EasyJet, the U.K. budget airline, has scaled back plans to ramp up flight capacity this summer as European air travel remains hobbled by government travel restrictions meant to prevent a resurgence in COVID-19 infections.
The airline said it will only fly about 15% of its normal capacity through June—below the 20% projection for the same period it made just last month.
The budget airline is less optimistic compared with some other airlines: IAG, the company that owns British Airways, Spain’s Iberia, and Ireland’s Aer Lingus, said it expects to fly 25% of its normal schedule over the same period, while Air France-KLM said it hopes to hit 50% of normal capacity this summer.
EasyJet said that it expected demand to gradually increase from June onwards. CEO Johan Lundgren said in a statement that the airline had “the ability to flex up quickly to operate 90% of our current fleet over the peak summer period to match demand.”
EasyJet had similar high hopes for a return to summer holiday travel in Europe last year, only to see those hopes dashed by resurgent COVID-19 infection rates that forced governments to bring back restrictions.
Like most airlines, EasyJet’s sales have been pummelled by the pandemic. In the six months since September, the company’s revenues—£240 million($339 million)—were 90% less than in the same period a year earlier. (EasyJet’s fiscal year runs from October through September.)
The company also reported that it had lost £645 million ($910 million) before tax during in the six months through March, almost as much as it lost in all of the previous fiscal year.
Tough year ahead
It’s another set of dismal results on top of what has been a horrible period for the budget carrier, which is Europe’s second largest airline in terms of flights. While 2020 was the worst year on record for the entire industry, EasyJet has also had to contend with a fight with its disgruntled founder, Stelios Haji-Ioannou, who, along with his family, remains the largest single group of shareholders in the airline. It has also had to deal with the fall out from a major hacking incident that was disclosed in May 2020. (Click here to read more about EasyJet’s annus horribilis.)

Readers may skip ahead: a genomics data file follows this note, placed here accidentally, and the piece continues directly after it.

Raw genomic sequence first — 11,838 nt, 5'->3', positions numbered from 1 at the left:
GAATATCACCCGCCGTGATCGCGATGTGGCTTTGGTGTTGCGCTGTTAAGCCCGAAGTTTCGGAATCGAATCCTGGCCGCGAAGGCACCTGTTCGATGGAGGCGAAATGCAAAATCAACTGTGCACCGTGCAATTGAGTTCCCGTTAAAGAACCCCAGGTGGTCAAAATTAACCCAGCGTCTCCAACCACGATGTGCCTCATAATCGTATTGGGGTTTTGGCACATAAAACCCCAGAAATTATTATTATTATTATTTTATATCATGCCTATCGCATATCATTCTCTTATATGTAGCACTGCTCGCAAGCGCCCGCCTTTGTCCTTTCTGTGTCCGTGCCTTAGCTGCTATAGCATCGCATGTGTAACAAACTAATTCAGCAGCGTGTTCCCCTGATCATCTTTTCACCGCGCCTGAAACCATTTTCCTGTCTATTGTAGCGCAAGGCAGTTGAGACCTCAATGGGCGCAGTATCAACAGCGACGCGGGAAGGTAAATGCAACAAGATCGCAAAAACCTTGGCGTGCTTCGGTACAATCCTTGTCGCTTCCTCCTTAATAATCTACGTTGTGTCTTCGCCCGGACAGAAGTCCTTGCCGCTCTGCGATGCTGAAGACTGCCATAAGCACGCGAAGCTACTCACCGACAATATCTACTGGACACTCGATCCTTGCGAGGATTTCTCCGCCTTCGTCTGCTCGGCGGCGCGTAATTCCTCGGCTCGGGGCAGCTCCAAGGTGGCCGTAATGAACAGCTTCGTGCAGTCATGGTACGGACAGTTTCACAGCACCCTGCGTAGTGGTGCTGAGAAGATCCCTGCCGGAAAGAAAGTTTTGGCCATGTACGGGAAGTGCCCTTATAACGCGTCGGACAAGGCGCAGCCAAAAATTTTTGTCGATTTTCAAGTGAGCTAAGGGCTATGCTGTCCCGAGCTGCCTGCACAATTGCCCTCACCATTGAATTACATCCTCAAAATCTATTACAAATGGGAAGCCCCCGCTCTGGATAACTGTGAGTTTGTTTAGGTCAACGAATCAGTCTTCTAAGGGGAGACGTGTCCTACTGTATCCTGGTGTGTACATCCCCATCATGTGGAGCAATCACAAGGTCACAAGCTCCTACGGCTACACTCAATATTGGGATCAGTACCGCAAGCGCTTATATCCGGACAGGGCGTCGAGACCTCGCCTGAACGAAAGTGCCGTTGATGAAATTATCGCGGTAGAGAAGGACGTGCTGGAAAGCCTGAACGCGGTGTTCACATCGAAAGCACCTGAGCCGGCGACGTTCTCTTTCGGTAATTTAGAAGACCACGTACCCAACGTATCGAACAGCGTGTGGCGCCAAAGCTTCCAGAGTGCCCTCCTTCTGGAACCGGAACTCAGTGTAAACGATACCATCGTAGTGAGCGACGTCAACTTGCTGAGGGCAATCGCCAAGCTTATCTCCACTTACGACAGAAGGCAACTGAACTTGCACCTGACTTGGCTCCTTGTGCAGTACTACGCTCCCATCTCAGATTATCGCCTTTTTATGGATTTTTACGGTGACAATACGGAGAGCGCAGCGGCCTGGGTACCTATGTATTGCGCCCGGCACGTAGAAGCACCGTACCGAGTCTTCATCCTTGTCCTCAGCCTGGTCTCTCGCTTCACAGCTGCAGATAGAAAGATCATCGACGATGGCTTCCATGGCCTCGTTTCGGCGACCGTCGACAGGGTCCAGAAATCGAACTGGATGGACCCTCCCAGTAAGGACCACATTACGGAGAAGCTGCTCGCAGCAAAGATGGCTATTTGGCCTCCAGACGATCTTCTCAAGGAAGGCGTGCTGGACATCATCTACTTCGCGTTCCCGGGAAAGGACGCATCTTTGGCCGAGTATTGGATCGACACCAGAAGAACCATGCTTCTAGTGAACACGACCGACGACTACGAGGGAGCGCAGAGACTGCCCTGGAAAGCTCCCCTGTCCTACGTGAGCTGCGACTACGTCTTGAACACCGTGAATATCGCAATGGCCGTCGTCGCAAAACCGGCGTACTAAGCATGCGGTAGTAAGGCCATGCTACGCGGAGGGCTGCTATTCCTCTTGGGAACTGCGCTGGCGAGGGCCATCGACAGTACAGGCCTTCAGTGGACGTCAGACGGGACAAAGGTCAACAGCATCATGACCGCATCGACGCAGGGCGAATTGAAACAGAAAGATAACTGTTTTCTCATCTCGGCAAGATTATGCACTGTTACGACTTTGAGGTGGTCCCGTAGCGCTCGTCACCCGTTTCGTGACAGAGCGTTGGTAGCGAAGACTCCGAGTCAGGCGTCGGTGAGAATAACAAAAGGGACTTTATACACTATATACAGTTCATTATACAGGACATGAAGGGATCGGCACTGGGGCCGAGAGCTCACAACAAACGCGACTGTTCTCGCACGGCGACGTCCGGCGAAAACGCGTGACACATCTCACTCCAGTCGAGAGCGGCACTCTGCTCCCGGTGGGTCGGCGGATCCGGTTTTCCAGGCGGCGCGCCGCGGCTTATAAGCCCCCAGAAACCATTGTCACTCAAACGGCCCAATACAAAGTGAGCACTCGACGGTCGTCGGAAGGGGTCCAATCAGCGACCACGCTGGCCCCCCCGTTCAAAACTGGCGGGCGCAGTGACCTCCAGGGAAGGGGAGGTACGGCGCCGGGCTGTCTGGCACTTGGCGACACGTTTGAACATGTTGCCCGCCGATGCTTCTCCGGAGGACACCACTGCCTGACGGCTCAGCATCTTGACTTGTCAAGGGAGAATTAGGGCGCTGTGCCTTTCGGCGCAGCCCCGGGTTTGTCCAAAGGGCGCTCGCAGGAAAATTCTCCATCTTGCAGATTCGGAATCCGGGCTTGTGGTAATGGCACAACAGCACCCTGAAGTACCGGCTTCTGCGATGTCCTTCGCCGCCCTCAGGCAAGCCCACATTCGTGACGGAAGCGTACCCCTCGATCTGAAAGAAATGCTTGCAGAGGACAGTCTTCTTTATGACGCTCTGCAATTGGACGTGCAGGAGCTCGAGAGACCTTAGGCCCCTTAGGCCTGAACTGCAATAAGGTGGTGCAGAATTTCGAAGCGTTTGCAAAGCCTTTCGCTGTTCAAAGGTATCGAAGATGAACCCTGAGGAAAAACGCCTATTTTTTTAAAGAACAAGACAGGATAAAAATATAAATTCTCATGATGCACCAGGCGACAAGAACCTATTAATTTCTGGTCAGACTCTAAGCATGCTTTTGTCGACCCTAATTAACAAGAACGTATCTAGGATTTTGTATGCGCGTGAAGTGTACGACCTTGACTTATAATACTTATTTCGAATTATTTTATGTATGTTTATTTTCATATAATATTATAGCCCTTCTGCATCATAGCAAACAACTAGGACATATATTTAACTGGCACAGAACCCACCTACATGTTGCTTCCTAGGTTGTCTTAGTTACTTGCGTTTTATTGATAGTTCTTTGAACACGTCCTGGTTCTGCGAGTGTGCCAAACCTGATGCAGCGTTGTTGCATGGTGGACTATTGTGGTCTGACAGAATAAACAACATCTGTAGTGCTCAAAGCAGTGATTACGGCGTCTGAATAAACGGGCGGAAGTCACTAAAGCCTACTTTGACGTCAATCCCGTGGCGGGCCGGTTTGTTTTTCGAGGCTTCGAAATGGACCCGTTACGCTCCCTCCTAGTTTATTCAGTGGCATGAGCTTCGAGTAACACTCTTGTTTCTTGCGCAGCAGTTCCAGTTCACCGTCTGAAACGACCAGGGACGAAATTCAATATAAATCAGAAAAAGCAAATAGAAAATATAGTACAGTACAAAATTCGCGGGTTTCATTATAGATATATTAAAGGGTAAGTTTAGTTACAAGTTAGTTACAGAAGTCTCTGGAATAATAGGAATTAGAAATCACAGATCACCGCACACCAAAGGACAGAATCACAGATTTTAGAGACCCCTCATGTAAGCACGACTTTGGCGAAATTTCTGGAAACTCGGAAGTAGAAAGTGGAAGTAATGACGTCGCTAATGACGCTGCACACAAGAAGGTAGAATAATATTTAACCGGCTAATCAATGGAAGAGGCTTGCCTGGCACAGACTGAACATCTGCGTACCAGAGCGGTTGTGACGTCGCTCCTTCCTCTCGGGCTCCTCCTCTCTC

So EasyJet eventually needs to get customers flying again, or it will be in dire straits. Europe has been easing travel restrictions in recent weeks, but not enough to produce the massive surge in summer bookings airline executives, including Lundgren, had been hoping for. The European Union has said it will allow those who are fully vaccinated to enter Europe, but that individual countries can still maintain stricter rules. And Europe itself continues to lag the U.S. and U.K. in vaccination rates, with just 38.9% of adults receiving at least one jab.
Meanwhile, the U.K., fearful of importing new variants of the coronavirus, is currently discouraging residents from leisure travel to all but a handful of countries, such as Portugal and Gibraltar. Many popular European holiday destinations, including France, Spain, Italy, and Greece remain on the government’s “amber list,” requiring a 10-day period of self-isolation upon return as well as two expensive PCR COVID-19 tests. Airline executives are lobbying the government to expand the “green list” of countries exempt from self-isolation but ministers have said any addition would be made cautiously and that people should not book summer holidays to amber-listed destinations.
That advice puts budget airlines such as EasyJet, which makes about 80% of its revenues from leisure travel, in a bind. “We know there is pent-up demand,” Lundgren said in a statement. “We saw this again when green list countries were released and added more than 105,000 seats.”
But if government restrictions aren’t lifted, passengers won’t book.
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